3. Section 2(m) defines ‘specific delivery contract’ as a “forward contract which provides for the actual delivery of specific qualities or types of goods during a specified future period at a price fixed thereby or to be fixed in the manner thereby agreed and in which the names of both the buyer and the seller are mentioned”.
  4. Section 2(c) defines ‘forward contract’ as “a contract for the delivery of goods at a future date and ‘which is not a ready delivery contract”.
  5. Section 2(i) defines ‘ready delivery contract’ as “a contract which provides for the delivery of goods and the payment of a price, therefore, either immediately or within such period not exceeding eleven days after the date of the contract”.

Chapter IV of the Forward Contracts (Regulation) Act, 1952 confers authority on the Central Government to prohibit certain classes of forward contracts. Under the same chapter, Section 16 provides that all forward contracts falling within the notification shall be deemed to be closed out and that the seller shall not be bound to give and the buyer shall not be bound to take delivery of the goods. Exercising its powers under the Chapter the Central Government issued a Notification on 29.10.1953 stating “no person shall enter into any forward contract other than a non-transferable specific delivery contract for the sale or purchase of raw jute in any form”.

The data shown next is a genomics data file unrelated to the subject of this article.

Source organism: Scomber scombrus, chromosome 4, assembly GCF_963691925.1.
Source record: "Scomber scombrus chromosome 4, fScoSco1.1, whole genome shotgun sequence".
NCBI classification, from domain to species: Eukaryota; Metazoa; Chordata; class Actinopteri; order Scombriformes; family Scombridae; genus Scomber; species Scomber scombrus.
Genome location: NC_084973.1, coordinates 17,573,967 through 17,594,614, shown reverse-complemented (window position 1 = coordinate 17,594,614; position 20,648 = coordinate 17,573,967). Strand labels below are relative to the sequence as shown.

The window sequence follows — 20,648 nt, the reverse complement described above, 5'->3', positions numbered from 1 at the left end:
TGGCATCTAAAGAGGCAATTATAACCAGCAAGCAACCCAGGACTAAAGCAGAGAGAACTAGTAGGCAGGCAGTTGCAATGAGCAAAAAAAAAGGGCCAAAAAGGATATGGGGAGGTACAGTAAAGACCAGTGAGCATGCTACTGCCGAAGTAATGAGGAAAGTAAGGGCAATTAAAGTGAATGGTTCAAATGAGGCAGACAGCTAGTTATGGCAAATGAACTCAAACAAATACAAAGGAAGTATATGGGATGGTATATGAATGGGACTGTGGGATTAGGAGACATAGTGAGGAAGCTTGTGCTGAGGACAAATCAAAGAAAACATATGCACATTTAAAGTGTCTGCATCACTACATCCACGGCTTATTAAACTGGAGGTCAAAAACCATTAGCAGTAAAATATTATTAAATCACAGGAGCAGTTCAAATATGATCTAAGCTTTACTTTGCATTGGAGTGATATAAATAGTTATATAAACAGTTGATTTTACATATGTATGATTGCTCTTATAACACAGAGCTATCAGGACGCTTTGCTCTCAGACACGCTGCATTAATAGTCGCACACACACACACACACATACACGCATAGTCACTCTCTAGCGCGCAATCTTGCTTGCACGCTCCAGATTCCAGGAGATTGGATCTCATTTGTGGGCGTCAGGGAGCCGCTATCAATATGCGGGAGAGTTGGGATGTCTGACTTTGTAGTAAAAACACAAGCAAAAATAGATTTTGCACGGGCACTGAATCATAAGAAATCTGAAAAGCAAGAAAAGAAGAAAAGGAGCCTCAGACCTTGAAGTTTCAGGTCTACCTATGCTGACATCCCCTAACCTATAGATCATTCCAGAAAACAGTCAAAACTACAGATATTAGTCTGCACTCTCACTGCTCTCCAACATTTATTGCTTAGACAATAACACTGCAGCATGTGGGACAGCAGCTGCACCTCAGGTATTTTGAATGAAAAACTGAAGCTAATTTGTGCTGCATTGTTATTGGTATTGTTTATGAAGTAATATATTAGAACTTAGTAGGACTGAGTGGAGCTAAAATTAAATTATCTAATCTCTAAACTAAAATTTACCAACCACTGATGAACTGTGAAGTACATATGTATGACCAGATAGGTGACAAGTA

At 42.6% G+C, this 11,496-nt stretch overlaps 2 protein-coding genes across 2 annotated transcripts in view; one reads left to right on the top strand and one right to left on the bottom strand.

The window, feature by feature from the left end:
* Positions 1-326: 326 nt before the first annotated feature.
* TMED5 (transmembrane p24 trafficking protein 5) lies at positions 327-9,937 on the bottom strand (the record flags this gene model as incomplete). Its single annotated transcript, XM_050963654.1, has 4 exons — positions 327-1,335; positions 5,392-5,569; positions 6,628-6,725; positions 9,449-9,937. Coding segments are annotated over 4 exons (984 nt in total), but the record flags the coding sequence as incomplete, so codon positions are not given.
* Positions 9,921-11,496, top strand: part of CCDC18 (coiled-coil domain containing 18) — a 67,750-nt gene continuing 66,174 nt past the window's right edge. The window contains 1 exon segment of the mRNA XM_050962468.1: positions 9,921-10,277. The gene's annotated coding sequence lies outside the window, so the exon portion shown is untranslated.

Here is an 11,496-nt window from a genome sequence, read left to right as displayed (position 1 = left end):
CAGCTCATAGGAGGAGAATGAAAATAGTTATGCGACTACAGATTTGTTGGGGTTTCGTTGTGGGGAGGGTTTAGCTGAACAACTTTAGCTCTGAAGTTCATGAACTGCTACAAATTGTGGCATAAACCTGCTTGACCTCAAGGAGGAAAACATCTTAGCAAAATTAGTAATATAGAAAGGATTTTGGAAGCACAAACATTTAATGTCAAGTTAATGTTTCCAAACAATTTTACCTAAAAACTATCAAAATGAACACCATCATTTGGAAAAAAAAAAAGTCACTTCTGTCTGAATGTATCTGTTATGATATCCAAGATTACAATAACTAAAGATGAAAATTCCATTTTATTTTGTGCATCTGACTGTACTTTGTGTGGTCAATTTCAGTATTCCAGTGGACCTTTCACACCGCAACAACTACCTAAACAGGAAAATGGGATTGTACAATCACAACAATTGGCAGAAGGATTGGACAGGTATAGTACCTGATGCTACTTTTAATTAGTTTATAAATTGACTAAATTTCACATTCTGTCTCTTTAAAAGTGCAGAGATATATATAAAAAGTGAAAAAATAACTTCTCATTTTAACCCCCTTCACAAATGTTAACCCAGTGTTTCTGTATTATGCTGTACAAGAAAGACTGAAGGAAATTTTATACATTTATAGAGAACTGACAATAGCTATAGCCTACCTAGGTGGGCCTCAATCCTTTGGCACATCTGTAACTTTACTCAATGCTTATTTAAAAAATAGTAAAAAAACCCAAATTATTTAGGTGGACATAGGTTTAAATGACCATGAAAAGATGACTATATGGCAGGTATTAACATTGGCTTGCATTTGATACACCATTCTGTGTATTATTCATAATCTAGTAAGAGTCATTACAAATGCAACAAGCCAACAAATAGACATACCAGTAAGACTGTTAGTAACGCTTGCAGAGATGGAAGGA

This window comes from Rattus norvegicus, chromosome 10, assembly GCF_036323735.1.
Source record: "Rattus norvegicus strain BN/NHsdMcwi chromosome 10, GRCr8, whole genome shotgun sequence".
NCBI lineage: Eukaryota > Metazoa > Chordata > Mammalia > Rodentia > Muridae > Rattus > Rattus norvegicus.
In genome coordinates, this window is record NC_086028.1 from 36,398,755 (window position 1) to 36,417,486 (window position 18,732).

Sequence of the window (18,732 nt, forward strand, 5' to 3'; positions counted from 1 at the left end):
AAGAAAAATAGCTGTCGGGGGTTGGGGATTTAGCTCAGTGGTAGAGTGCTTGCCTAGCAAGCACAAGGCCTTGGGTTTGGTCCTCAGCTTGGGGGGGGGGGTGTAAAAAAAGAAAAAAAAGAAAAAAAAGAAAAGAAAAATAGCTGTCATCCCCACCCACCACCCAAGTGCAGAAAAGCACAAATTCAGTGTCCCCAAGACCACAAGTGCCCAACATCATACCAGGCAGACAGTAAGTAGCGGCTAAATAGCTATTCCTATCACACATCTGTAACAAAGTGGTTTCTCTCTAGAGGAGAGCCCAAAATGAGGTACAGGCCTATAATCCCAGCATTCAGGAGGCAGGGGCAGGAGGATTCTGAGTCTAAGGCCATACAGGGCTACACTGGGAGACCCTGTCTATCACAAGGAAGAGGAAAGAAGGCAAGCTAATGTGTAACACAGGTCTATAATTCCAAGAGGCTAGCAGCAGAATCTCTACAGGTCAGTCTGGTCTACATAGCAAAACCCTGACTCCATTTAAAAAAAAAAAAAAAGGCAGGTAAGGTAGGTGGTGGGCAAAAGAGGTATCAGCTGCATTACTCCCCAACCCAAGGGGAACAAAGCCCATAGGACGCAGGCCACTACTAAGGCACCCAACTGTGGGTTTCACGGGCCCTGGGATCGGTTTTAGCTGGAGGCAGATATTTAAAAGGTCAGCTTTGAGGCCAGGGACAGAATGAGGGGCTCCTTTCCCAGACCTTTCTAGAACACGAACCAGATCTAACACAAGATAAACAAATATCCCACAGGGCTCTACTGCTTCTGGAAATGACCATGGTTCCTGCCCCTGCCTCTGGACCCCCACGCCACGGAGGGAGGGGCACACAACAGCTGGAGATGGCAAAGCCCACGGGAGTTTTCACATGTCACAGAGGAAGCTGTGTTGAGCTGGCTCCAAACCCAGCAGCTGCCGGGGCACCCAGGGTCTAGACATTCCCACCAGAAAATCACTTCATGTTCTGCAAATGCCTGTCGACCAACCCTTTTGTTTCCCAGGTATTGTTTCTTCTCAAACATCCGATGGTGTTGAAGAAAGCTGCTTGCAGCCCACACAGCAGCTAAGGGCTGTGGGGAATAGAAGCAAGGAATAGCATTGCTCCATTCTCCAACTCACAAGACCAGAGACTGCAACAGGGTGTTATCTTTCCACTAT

Also Read  Dinesh Seth v. State of NCT of Delhi

The impugned contract was entered in September of 1955, which was almost 2 years since the Notification was in force and so it could be hit by the Notification unless it was a non-transferable specific delivery contract. The contract was clearly a specific delivery contract as there were named parties, specified goods, and specified periods of actual delivery along with the fixed price. As regards to transferability, the import license of appellants prohibited them from expressly assigning their rights to goods. Thus, they were non-transferable, which is also supported by the fact that as per their license the goods to be imported are not to be sold to any party but to be utilized for manufacture in the factory of the licensee. Furthermore, conditions regarding shipping documents and status of parties were very clearly fixed by the agreement and thus, the contract was non-transferable specific delivery contract and hence, not hit by the Notification.

Hence, in tandem with the above analysis, it can be said that the Supreme Court correctly allowed the appeal as the main question was one regarding the validity of the contract. On this point regarding non-operation of the whole contract due to an invalid arbitration clause, the Supreme Court held when an agreement is invalid, every part of it including the clause as to arbitration contained therein must also be invalid and the subsequent proceedings too. Hence, the Supreme Court rightly answered in positive to the first issue and in negative to the second and third issues.


The reasoning and rational given by the Court in the case was logically correct and the Court examined all aspects arising from the contract. Invariably, the Courts have tried adjudging such arbitration clauses and agreements that leave gaps for one of the parties to contest the contract itself. Though the main aim of arbitration is to prevent court litigations, such contracts do ultimately land in courts, which makes the whole concept of arbitration futile and redundant.